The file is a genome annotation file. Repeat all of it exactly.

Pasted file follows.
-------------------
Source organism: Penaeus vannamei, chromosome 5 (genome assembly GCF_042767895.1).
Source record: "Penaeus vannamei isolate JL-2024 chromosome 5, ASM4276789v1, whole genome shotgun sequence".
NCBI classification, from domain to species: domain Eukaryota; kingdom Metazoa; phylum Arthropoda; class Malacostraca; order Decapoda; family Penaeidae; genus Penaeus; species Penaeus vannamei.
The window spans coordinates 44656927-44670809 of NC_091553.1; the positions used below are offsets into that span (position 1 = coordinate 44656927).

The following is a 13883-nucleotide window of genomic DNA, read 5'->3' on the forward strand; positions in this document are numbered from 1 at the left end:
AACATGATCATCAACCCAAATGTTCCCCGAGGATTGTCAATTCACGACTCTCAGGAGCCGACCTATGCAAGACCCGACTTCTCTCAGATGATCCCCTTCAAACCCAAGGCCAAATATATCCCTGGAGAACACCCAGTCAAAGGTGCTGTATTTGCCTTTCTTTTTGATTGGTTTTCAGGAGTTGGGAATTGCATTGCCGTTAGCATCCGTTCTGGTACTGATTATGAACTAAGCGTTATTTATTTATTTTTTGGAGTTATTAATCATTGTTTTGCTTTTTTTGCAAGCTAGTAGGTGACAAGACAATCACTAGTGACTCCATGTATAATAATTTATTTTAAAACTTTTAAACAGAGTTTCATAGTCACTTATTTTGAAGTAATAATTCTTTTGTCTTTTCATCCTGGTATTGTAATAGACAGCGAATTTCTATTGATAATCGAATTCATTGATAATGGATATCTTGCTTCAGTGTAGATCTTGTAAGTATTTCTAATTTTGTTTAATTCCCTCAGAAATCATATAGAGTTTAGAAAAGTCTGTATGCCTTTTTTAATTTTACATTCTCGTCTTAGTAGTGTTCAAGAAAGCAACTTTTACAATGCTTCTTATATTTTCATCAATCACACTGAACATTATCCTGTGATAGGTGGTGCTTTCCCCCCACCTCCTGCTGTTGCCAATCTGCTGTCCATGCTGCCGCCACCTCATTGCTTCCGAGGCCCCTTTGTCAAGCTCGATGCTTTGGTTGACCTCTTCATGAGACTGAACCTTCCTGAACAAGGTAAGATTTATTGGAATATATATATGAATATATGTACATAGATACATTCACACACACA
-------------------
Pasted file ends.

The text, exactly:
Source organism: Penaeus vannamei, chromosome 5 (genome assembly GCF_042767895.1).
Source record: "Penaeus vannamei isolate JL-2024 chromosome 5, ASM4276789v1, whole genome shotgun sequence".
NCBI classification, from domain to species: domain Eukaryota; kingdom Metazoa; phylum Arthropoda; class Malacostraca; order Decapoda; family Penaeidae; genus Penaeus; species Penaeus vannamei.
The window spans coordinates 44656927-44670809 of NC_091553.1; the positions used below are offsets into that span (position 1 = coordinate 44656927).

The following is a 13883-nucleotide window of genomic DNA, read 5'->3' on the forward strand; positions in this document are numbered from 1 at the left end:
AACATGATCATCAACCCAAATGTTCCCCGAGGATTGTCAATTCACGACTCTCAGGAGCCGACCTATGCAAGACCCGACTTCTCTCAGATGATCCCCTTCAAACCCAAGGCCAAATATATCCCTGGAGAACACCCAGTCAAAGGTGCTGTATTTGCCTTTCTTTTTGATTGGTTTTCAGGAGTTGGGAATTGCATTGCCGTTAGCATCCGTTCTGGTACTGATTATGAACTAAGCGTTATTTATTTATTTTTTGGAGTTATTAATCATTGTTTTGCTTTTTTTGCAAGCTAGTAGGTGACAAGACAATCACTAGTGACTCCATGTATAATAATTTATTTTAAAACTTTTAAACAGAGTTTCATAGTCACTTATTTTGAAGTAATAATTCTTTTGTCTTTTCATCCTGGTATTGTAATAGACAGCGAATTTCTATTGATAATCGAATTCATTGATAATGGATATCTTGCTTCAGTGTAGATCTTGTAAGTATTTCTAATTTTGTTTAATTCCCTCAGAAATCATATAGAGTTTAGAAAAGTCTGTATGCCTTTTTTAATTTTACATTCTCGTCTTAGTAGTGTTCAAGAAAGCAACTTTTACAATGCTTCTTATATTTTCATCAATCACACTGAACATTATCCTGTGATAGGTGGTGCTTTCCCCCCACCTCCTGCTGTTGCCAATCTGCTGTCCATGCTGCCGCCACCTCATTGCTTCCGAGGCCCCTTTGTCAAGCTCGATGCTTTGGTTGACCTCTTCATGAGACTGAACCTTCCTGAACAAGGTAAGATTTATTGGAATATATATATGAATATATGTACATAGATACATTCACACACACA